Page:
No. 07-3490 Rranxburgaj v. Mukasey not form prejudice of a constitutional dimension for Petitioner. Further, Petitioner cites no authority establishing that he had a right to a particular immigration judge.2 "A neutral judge is one of the most basic due process protections." ReyesMelendez v. INS, 342 F.3d 1001, 1006 (9th Cir. 2003) (emphasis added, internal quotation omitted). "It is undisputed that petitioners in such proceedings are entitled to an unbiased arbiter who has not prejudged their claims." Ahmed v. Gonzales, 398 F.3d 722, 725 (6th Cir. 2005). The record in this case does not suggest that the second immigration judge approached the case with a closed mind or a partial position. Because the first immigration judge was a visiting judge from Seattle, it was sensible for the parties to present the case live to a different immigration judge in Detroit. Nor does Petitioner cite persuasive authority requiring Respondent to make a remote judge available by teleconferencing technology. The lack of such a requirement perhaps reflects the inherent drawbacks of judging the credibility of live testimony transmitted remotely through technology that is confining in many material respects. In light of these unavoidable shortcomings, there was no reversible error in the determination that the original immigration judge was unavailable pursuant to 8 C.F.R. § 1240.1(b). Petitioner styles other arguments3 as due process concerns, but they are in fact challenges on the merits to the adverse credibility determination of the second immigration judge. As explained
Petitioner only objected to the new immigration judge after the denial of asylum.
Petitioner's due process challenges are made in passing and not cogent in their presentation. At their core, they claim that the second immigration judge "failed to consider" certain evidentiary problems. Petitioner's argument draws no distinction between disagreements on the merits and constitutional deprivation of due process. -7-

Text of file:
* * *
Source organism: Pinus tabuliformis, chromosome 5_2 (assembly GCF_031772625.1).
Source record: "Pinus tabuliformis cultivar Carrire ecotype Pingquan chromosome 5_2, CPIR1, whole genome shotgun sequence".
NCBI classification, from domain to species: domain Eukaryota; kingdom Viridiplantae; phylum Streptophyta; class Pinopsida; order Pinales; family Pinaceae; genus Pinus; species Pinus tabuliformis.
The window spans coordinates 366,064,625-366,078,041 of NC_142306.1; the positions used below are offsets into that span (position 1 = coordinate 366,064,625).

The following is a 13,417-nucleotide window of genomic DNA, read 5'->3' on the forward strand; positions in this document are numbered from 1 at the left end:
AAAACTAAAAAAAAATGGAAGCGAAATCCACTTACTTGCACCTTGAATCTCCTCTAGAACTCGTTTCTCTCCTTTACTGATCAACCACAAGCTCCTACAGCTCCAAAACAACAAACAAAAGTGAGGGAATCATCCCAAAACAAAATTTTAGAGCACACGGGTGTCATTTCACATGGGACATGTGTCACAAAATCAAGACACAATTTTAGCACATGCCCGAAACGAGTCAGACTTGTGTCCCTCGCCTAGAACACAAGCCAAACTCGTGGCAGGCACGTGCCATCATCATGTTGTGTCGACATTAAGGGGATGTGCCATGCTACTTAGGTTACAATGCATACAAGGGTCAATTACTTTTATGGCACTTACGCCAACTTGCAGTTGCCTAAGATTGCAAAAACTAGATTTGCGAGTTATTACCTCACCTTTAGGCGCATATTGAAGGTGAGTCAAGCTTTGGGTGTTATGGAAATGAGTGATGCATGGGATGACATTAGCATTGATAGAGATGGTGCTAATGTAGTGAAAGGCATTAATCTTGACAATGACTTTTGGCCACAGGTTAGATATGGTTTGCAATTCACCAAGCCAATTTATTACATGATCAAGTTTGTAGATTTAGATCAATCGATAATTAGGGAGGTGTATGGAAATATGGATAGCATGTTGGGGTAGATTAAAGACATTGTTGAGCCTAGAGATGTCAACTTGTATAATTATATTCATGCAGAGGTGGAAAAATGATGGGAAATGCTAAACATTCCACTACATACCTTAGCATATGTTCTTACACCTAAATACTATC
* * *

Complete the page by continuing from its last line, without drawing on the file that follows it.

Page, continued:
No. 07-3490 Rranxburgaj v. Mukasey below, the record demonstrates that this immigration judge gave due weight and consideration to the previous factual findings, but counterbalanced them against the new evidence of fraud and the changed country conditions. Disagreement with the conclusions of the original immigration judge does not necessarily mean that the arbiter had a bias that "threatened the fundamental fairness of the hearing." Ndrecaj, 522 F.3d at 673. Further, any alleged prejudice to Petitioner is of no constitutional moment, as the denial of asylum finds adequate support in the adverse credibility determination and changed country conditions. B. Factual Findings Credibility determinations in asylum proceedings depend on "all relevant factors," including the applicant's demeanor and the consistency and plausibility of the various statements. 8 U.S.C. § 1158(b)(1)(B)(iii); see also 8 U.S.C. § 1229a(c)(4)(C) (2008) (applying the same credibility test to statements made in a removal proceeding). "Credibility determinations are considered findings of fact, and are reviewed under the substantial evidence standard. This is a deferential standard: A reviewing court should not reverse simply because it is convinced that it would have decided the case differently." Sylla v. INS, 388 F.3d 924, 925 (6th Cir. 2004) (internal quotation marks and citation omitted); see also Mapouya v. Gonzales, 487 F.3d 396, 406 (6th Cir. 2007). "While an adverse credibility finding is afforded substantial deference, the finding must be supported by specific reasons. An adverse credibility finding must be based on issues that go to the heart of the applicant's claim." Sylla, 388 F.3d at 926 (citations omitted); see also Liti v. Gonzales, 411 F.3d 631, 637 (6th Cir. 2005). The factual basis for the adverse credibility determination in this case is an April 30, 2003 -8-